What Do iPads Do to Support Students

As discussed many, many times, the strategies for CVI must match the assessment results. We never can just randomly apply a strategy because it will not fit the functional visual needs of the child. If it does not fit the functional visual needs, it will not provide visual access and will not foster improvement of cognitive and visual skills.

With that reminder, I was asked about ideas for iPad apps for children who struggle with visual recognition. Just providing a student with an iPad does not guarantee access. We need to assess the child, think about their visual needs and carefully use the iPad as a tool to provide that access.

What can be some general needs for students who struggle with visual recognition?

Impact of Color: The student might benefit from color highlighting to draw visual attention to specific areas on 3D and 2D materials. That color supports visual attention to the specific place.

Light: Backlighting can helps foster access to materials especially in 2D (pictures and text). Some children do not benefit from backlighting and this should be part of the assessment.

Visual Processing Time: There is still a need for increased time for full visual exploration and full visual understanding.

Visual Field: Lower visual fields might be affected in some children. Other children struggle with visual attention in all fields or “hyper attention” if the scene is too complex. (attends to just one part not taking in the whole scene).

Visual Recognition: Presenting new materials in new kinds of presentations might require the verbal narration of visual attributes.

Clutter: Clutter can affects visual understanding of objects, increased display clutter, of faces, and of the sensory environment.

Distance: Near information is more accessible. Distance curiosity is not typical so distance information is missed.

How do we want the iPad to support the student? 

Impact of Color:

  • Tools for color highlighting help support salient feature discussion in pictures and text.

Light:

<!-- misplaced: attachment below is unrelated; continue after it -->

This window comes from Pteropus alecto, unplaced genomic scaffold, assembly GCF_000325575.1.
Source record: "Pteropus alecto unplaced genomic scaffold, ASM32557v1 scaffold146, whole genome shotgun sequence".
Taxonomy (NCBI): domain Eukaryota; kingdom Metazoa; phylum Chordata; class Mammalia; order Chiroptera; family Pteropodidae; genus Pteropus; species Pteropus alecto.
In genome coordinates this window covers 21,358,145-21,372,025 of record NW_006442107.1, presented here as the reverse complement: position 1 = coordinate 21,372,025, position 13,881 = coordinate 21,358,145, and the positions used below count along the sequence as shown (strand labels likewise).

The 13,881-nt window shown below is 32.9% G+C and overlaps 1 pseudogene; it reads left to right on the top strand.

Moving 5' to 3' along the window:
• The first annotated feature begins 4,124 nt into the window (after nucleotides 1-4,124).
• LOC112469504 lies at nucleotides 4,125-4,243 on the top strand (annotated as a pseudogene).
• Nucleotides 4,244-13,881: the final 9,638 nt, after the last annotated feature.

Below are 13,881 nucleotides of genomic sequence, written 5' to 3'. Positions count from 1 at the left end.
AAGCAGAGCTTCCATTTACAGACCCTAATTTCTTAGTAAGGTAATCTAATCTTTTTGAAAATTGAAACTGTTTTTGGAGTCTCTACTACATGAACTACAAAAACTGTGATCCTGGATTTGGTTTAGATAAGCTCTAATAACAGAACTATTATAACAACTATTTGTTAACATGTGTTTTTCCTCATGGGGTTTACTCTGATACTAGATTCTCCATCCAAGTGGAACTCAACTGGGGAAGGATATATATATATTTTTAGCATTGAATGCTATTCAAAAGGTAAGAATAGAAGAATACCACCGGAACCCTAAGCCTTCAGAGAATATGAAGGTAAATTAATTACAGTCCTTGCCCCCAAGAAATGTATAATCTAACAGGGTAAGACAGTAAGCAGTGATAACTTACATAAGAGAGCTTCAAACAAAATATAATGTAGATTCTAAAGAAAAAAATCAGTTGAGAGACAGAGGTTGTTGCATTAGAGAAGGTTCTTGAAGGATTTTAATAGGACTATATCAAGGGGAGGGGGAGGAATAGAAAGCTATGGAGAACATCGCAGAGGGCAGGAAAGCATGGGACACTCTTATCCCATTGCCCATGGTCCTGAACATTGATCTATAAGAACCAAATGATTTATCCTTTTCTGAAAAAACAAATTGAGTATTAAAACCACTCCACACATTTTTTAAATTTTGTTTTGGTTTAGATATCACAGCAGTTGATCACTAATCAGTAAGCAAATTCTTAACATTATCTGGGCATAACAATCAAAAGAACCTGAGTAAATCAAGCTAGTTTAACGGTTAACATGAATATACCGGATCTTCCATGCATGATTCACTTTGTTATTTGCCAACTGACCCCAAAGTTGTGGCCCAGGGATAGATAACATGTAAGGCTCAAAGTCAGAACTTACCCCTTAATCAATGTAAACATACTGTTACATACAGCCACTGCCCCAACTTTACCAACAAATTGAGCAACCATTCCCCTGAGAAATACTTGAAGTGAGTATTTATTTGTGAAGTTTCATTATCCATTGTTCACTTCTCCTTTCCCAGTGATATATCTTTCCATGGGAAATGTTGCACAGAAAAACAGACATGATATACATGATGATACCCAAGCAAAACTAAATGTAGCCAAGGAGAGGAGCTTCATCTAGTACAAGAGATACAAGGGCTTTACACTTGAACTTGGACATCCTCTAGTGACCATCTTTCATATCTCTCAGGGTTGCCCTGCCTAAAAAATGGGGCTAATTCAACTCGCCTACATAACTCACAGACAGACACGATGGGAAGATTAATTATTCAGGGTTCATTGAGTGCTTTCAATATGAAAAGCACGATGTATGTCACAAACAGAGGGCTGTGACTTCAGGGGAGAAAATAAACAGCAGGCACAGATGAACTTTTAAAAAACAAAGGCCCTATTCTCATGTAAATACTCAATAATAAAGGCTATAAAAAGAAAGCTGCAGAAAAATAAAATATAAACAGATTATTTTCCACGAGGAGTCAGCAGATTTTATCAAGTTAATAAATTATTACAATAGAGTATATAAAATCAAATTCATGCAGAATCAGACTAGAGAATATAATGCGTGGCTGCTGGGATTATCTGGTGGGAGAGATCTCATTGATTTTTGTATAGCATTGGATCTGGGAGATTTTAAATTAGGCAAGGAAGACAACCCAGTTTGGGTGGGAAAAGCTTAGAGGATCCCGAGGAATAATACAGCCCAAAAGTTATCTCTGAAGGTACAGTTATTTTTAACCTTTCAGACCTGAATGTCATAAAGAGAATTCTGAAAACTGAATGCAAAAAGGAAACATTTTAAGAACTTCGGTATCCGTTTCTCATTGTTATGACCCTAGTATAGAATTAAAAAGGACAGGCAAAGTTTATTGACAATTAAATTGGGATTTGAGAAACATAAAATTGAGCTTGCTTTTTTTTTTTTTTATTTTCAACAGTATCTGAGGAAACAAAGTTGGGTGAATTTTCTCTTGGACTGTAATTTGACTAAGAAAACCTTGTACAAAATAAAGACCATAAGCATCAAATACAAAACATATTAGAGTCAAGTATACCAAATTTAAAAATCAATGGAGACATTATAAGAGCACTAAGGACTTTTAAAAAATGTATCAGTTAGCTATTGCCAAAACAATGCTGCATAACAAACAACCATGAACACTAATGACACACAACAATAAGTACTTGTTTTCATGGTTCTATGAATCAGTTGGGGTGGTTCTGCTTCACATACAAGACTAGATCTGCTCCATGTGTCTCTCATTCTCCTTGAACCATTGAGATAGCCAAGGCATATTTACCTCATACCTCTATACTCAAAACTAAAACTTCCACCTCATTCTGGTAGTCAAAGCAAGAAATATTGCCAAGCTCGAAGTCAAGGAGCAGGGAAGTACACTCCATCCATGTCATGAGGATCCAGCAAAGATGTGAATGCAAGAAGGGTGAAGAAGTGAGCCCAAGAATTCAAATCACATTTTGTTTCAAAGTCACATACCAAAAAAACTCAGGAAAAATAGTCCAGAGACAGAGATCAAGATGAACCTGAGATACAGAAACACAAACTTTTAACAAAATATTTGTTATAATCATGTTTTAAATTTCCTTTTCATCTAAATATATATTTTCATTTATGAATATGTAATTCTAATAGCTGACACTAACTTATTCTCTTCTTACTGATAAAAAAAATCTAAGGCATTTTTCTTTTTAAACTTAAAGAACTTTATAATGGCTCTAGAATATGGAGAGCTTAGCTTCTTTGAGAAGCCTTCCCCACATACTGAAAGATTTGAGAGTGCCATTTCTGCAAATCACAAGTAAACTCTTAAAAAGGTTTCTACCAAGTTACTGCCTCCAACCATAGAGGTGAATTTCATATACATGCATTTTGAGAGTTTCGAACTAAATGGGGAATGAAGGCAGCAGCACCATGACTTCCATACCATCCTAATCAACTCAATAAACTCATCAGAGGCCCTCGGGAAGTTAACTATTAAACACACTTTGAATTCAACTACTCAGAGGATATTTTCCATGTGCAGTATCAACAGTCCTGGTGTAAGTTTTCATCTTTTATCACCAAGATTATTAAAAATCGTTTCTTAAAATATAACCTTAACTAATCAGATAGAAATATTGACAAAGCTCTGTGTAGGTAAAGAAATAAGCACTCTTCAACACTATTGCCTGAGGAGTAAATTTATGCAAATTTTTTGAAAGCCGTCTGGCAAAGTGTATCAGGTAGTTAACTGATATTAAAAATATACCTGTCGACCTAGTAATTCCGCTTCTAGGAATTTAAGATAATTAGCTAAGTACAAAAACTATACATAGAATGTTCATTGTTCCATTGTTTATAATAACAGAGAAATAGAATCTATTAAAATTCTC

• Backlighting helps with understanding and easy of access to prevent fatigue.
  • Moving to 2D: taking pictures of their items in the environment and then providing the 2D on the backlighted iPad.

Visual Processing Time:

  • Provides ability to capture images and videos for longer visual access time.
  • Capturing images can be reviewed as long as needed.

Visual Field:

  • iPad placement is flexible matched to child’s best visual field.

Visual Recognition:

  • Expanded understanding: Example: Here is one kind of mouse in the book but these are all the other kinds of mice.

Visual Clutter and Access:

  • Enlargement: for things at distance, for small items in complexity and for literacy
  • Overall ability to use settings and apps to reduce complexity of images.
  • Studying facial expression in photographs and videos: salient language of faces matched to voice (auditory). There can be instruction about facial expressions that match the auditory information.
  • Visual attributes of items in photographs and as part of texts.
  • Increasing spacing of words and sentences to reduce clutter.
  • Masking: clutter reduction with tools in Photos.

Distance:

  • Videos on the iPad: to bring information about events and concepts that occur at distance: Example: We are reading about giraffes. I think about providing a child with access to where that animal might live and how they move.
  • Access to distance classroom events: Examples: learning song hand movements for circle time.
  • Community access: taking photographs of signs and environmental materials that can be explored on the backlighted, near placed iPad.

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